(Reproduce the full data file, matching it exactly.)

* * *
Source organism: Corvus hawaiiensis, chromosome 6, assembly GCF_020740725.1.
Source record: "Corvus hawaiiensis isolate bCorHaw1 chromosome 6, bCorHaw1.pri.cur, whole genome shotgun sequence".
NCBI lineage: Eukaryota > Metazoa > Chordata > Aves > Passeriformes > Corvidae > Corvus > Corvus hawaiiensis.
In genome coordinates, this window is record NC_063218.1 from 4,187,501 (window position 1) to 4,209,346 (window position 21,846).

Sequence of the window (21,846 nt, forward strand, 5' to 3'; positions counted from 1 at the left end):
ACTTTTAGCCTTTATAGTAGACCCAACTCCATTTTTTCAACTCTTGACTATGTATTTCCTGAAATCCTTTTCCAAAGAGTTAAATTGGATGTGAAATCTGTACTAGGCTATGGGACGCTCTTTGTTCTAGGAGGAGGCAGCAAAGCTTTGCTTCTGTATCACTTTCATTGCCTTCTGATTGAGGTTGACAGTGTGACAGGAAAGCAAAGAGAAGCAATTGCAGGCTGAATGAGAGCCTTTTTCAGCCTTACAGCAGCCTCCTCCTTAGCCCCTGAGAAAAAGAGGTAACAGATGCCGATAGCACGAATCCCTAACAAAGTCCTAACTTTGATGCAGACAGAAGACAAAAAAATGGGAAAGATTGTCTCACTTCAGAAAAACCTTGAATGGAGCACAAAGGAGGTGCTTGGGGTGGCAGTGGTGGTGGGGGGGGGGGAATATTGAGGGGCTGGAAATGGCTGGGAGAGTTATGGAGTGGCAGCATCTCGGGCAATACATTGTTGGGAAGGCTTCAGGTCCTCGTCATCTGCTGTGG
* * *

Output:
Source organism: Corvus hawaiiensis, chromosome 6, assembly GCF_020740725.1.
Source record: "Corvus hawaiiensis isolate bCorHaw1 chromosome 6, bCorHaw1.pri.cur, whole genome shotgun sequence".
NCBI lineage: Eukaryota > Metazoa > Chordata > Aves > Passeriformes > Corvidae > Corvus > Corvus hawaiiensis.
In genome coordinates, this window is record NC_063218.1 from 4,187,501 (window position 1) to 4,209,346 (window position 21,846).

Sequence of the window (21,846 nt, forward strand, 5' to 3'; positions counted from 1 at the left end):
ACTTTTAGCCTTTATAGTAGACCCAACTCCATTTTTTCAACTCTTGACTATGTATTTCCTGAAATCCTTTTCCAAAGAGTTAAATTGGATGTGAAATCTGTACTAGGCTATGGGACGCTCTTTGTTCTAGGAGGAGGCAGCAAAGCTTTGCTTCTGTATCACTTTCATTGCCTTCTGATTGAGGTTGACAGTGTGACAGGAAAGCAAAGAGAAGCAATTGCAGGCTGAATGAGAGCCTTTTTCAGCCTTACAGCAGCCTCCTCCTTAGCCCCTGAGAAAAAGAGGTAACAGATGCCGATAGCACGAATCCCTAACAAAGTCCTAACTTTGATGCAGACAGAAGACAAAAAAATGGGAAAGATTGTCTCACTTCAGAAAAACCTTGAATGGAGCACAAAGGAGGTGCTTGGGGTGGCAGTGGTGGTGGGGGGGGGGGAATATTGAGGGGCTGGAAATGGCTGGGAGAGTTATGGAGTGGCAGCATCTCGGGCAATACATTGTTGGGAAGGCTTCAGGTCCTCGTCATCTGCTGTGG